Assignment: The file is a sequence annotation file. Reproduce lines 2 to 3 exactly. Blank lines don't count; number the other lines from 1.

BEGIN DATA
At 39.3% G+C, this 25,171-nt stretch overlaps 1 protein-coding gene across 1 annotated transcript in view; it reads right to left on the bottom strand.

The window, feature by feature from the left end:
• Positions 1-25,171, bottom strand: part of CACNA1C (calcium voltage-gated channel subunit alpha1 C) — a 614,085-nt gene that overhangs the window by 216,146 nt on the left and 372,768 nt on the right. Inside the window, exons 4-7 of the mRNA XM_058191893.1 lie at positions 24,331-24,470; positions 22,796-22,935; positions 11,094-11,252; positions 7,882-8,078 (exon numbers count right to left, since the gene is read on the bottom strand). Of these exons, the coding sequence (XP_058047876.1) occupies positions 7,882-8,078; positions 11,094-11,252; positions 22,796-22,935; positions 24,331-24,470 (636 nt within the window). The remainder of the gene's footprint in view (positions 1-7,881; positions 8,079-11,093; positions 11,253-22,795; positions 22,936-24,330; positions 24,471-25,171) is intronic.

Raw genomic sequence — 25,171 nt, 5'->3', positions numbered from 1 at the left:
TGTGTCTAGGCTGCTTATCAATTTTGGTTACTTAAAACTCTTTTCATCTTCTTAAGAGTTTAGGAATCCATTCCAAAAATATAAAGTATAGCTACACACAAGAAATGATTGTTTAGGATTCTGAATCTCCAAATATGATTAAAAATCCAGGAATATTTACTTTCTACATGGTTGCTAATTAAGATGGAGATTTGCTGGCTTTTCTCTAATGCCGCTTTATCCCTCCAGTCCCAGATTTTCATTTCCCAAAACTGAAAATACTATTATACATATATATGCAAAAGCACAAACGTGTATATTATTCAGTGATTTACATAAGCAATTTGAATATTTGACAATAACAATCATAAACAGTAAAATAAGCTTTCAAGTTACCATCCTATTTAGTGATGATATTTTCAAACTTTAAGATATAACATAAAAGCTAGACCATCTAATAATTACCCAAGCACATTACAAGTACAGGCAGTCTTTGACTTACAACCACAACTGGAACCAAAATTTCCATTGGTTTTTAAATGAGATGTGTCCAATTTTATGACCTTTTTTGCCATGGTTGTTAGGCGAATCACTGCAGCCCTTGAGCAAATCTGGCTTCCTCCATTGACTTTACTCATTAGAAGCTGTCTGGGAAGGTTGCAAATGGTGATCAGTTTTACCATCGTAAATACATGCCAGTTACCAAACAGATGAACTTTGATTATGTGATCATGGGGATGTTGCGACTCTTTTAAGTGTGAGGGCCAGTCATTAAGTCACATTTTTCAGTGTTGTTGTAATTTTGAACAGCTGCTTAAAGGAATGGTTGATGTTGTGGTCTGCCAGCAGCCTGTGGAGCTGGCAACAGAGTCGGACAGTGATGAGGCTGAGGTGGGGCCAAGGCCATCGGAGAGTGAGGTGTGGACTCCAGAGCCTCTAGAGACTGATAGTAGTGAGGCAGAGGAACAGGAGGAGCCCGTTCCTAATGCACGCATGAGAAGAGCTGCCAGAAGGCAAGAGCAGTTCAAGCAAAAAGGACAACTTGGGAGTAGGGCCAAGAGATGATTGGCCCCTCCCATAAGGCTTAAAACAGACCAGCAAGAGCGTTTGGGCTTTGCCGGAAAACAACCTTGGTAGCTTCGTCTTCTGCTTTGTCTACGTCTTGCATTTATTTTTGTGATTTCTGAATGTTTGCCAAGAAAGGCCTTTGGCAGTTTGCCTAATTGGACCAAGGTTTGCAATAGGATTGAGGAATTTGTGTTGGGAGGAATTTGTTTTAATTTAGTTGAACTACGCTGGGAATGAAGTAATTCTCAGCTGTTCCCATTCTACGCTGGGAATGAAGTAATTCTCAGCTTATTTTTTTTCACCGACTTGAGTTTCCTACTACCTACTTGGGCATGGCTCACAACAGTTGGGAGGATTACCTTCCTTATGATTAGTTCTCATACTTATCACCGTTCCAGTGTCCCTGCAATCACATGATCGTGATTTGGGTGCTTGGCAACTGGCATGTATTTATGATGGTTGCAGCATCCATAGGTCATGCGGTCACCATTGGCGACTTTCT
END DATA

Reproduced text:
The window, feature by feature from the left end:
• Positions 1-25,171, bottom strand: part of CACNA1C (calcium voltage-gated channel subunit alpha1 C) — a 614,085-nt gene that overhangs the window by 216,146 nt on the left and 372,768 nt on the right. Inside the window, exons 4-7 of the mRNA XM_058191893.1 lie at positions 24,331-24,470; positions 22,796-22,935; positions 11,094-11,252; positions 7,882-8,078 (exon numbers count right to left, since the gene is read on the bottom strand). Of these exons, the coding sequence (XP_058047876.1) occupies positions 7,882-8,078; positions 11,094-11,252; positions 22,796-22,935; positions 24,331-24,470 (636 nt within the window). The remainder of the gene's footprint in view (positions 1-7,881; positions 8,079-11,093; positions 11,253-22,795; positions 22,936-24,330; positions 24,471-25,171) is intronic.